Alison relies heavily on her training with Phoenix, and goes to a training course every month when she is actually only required to go to 6 out of 12. Moving forward in our conversation, I discovered that Alison wants to eventually transition Phoenix into being able to track missing people as well. She wants to be able to search and track, as well as being able to indicate bombs and/or explosives, and they have new training (tracking) classes planned for the future. It seems they won’t be slowing down anytime soon!
Down the Road
Alison and Phoenix are a pair that do everything together, and it was obvious that they have a very special bond. I asked about the retirement age of a dog (because I was clueless), and she stated that most sniffers can last about 8-12 years, and at the end of that time, Phoenix would just stay and live on with her. She essentially is her dog for life, and when she eventually has to get another dog, her family would just grow, and get bigger.
Of course, Alison has to have time for herself sometimes, and she needs her breaks to travel, and recharge. She has a network of friends outside of law enforcement, and many hobbies that help her balance her life and work. As I always say, mental health is very important, and Alison takes time to enjoy herself outside of her uniform. She acknowledged that boundaries are important, and it's necessary to sometimes separate work and life.
In speaking with Alison Pollini, it didn’t take me long to realize how dedicated, loyal, smart, and passionate she was. So far, she has had a smooth career and is very optimistic about her future, what she wants to accomplish, and is ready for any challenge ahead. I asked if she had any advice for newcomers considering law enforcement and, in particular, the K9 division. She gave me this advice…
“You have to stay true to yourself. I always do. I lead with who I am, and don’t detour from my moral values or characteristics. I am not one to be inspired by just one person, but instead so many different ones. I learn from each and every individual I admire, and take a bit of that knowledge or experience for my future decisions. You can’t have a big ego coming into this field. You have to be ready to learn and receive in a positive manner. You can’t be sensitive because at the end of the day we are all on the same team, and we will always push each other to be the best. As far as the K9 division, someone really has to want it. It takes up a lot of time, and it’s a lot of hard work, but it is so worth it. It’s the best decision I ever made.”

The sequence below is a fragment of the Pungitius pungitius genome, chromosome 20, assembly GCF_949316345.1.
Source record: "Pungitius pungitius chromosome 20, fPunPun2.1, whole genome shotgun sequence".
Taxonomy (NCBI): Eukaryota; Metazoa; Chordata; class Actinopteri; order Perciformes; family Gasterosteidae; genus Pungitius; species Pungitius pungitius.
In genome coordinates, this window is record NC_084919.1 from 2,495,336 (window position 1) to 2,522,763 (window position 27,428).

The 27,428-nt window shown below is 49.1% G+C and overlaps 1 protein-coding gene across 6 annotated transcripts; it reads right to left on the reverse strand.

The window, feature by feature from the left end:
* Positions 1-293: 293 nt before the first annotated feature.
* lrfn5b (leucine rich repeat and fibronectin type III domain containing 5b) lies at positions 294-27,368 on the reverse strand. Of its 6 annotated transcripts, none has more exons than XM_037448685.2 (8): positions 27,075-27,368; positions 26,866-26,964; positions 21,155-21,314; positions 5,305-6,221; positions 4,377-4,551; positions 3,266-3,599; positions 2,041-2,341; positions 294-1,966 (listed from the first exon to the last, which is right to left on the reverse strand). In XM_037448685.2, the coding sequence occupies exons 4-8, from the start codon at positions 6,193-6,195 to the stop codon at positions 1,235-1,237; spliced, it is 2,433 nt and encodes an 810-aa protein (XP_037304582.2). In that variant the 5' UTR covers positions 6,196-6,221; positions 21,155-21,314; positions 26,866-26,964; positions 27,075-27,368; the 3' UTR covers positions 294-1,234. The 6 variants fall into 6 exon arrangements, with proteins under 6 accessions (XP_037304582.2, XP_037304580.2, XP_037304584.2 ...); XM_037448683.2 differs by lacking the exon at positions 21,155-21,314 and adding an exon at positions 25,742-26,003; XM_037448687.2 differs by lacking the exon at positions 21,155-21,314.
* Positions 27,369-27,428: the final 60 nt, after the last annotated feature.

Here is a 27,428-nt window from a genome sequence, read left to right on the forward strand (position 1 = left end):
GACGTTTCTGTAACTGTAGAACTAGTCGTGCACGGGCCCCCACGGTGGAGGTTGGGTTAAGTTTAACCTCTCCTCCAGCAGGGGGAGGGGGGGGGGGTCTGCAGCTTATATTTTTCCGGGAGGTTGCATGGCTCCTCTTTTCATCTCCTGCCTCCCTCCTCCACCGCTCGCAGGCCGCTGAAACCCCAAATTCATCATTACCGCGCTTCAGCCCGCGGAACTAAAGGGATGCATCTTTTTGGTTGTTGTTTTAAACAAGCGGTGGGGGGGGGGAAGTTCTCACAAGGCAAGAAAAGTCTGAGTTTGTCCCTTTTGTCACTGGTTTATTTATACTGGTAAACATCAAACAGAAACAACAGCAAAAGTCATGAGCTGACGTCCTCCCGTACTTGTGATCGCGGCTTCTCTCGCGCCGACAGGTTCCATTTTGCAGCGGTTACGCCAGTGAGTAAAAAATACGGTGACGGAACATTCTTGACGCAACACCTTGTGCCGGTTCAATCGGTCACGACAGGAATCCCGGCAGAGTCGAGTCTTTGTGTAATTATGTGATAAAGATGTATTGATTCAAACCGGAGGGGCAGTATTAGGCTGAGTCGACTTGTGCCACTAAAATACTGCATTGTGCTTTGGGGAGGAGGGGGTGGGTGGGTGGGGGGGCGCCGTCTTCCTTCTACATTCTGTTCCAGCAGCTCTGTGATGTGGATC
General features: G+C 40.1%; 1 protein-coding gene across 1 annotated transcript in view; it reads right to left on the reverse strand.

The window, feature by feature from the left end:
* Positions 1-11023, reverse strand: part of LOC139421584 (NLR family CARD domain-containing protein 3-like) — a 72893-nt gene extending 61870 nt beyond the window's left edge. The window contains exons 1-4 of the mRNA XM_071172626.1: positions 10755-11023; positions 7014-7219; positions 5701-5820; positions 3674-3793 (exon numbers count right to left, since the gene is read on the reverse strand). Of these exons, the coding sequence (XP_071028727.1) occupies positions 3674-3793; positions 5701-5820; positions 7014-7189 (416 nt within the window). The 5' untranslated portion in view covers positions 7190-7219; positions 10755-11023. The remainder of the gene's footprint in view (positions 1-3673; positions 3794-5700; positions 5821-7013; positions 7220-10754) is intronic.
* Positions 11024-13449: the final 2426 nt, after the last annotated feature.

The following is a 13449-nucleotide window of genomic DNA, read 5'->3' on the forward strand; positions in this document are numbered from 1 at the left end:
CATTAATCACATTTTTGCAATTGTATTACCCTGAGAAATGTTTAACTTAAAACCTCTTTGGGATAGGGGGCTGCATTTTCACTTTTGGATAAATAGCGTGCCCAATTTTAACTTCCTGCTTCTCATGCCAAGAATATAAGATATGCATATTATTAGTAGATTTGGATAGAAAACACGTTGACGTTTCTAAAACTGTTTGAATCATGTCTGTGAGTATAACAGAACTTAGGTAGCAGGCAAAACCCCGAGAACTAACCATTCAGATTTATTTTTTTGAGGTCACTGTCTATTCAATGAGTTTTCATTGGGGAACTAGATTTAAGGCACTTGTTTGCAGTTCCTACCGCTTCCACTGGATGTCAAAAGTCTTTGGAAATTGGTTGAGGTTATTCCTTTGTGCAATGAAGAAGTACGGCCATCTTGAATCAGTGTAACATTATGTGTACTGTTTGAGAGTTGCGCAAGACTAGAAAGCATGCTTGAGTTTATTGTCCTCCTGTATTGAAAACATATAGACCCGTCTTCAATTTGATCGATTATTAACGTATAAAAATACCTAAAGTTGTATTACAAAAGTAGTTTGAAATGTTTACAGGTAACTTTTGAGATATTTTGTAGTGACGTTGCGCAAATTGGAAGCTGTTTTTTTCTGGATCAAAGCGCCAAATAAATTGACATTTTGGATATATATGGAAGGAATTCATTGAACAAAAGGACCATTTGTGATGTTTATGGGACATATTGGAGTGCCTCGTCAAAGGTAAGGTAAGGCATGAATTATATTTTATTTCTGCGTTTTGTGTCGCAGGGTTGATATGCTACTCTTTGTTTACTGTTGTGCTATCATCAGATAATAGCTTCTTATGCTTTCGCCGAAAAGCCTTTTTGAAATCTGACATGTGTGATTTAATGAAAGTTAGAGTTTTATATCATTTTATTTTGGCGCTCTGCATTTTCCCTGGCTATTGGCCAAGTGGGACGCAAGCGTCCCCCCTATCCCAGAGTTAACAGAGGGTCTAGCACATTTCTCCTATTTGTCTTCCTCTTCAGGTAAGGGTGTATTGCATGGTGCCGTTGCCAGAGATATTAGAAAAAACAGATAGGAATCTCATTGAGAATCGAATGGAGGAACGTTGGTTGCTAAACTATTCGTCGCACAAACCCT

Alison Pollini is someone who dedicates her life to something, and gives her all. Her kind mannerisms but disciplined character are a perfect match for law enforcement, and the K9 division. I can see why she excels at everything she does, because she never gives half of her energy. She gives 100% in all areas, and pushes herself and Phoenix to be the best. Humble about her accomplishments, yet far from ordinary, Alison Pollini is an officer I am honored to have met. Her story has many chapters that are as of yet, unwritten…however, I know they will be extraordinary because of the diligence she exercises, and the desire she has to conquer whatever comes her way.